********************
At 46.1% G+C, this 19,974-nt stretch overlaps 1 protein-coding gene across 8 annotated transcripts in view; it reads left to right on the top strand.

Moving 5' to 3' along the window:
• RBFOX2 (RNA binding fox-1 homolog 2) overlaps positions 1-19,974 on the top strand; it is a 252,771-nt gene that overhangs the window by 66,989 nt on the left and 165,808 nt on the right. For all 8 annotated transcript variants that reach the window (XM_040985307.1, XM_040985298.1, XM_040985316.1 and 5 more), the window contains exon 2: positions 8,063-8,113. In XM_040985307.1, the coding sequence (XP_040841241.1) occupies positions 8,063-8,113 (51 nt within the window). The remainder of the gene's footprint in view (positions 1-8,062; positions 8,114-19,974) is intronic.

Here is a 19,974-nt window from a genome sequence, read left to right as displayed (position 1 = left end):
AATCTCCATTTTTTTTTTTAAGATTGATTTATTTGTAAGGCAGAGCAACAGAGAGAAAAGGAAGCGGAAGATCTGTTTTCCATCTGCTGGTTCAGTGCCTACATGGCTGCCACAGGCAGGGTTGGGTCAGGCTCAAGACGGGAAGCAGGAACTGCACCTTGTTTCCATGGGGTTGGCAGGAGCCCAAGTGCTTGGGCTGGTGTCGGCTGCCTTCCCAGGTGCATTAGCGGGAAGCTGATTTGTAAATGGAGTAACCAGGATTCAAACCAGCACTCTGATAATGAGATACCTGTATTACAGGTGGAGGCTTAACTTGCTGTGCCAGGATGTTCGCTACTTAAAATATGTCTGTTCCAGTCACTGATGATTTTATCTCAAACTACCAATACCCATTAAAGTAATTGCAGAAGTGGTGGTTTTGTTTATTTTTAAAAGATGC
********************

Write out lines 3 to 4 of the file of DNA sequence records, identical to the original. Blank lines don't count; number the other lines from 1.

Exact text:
• RBFOX2 (RNA binding fox-1 homolog 2) overlaps positions 1-19,974 on the top strand; it is a 252,771-nt gene that overhangs the window by 66,989 nt on the left and 165,808 nt on the right. For all 8 annotated transcript variants that reach the window (XM_040985307.1, XM_040985298.1, XM_040985316.1 and 5 more), the window contains exon 2: positions 8,063-8,113. In XM_040985307.1, the coding sequence (XP_040841241.1) occupies positions 8,063-8,113 (51 nt within the window). The remainder of the gene's footprint in view (positions 1-8,062; positions 8,114-19,974) is intronic.

Here is a 19,974-nt window from a genome sequence, read left to right as displayed (position 1 = left end):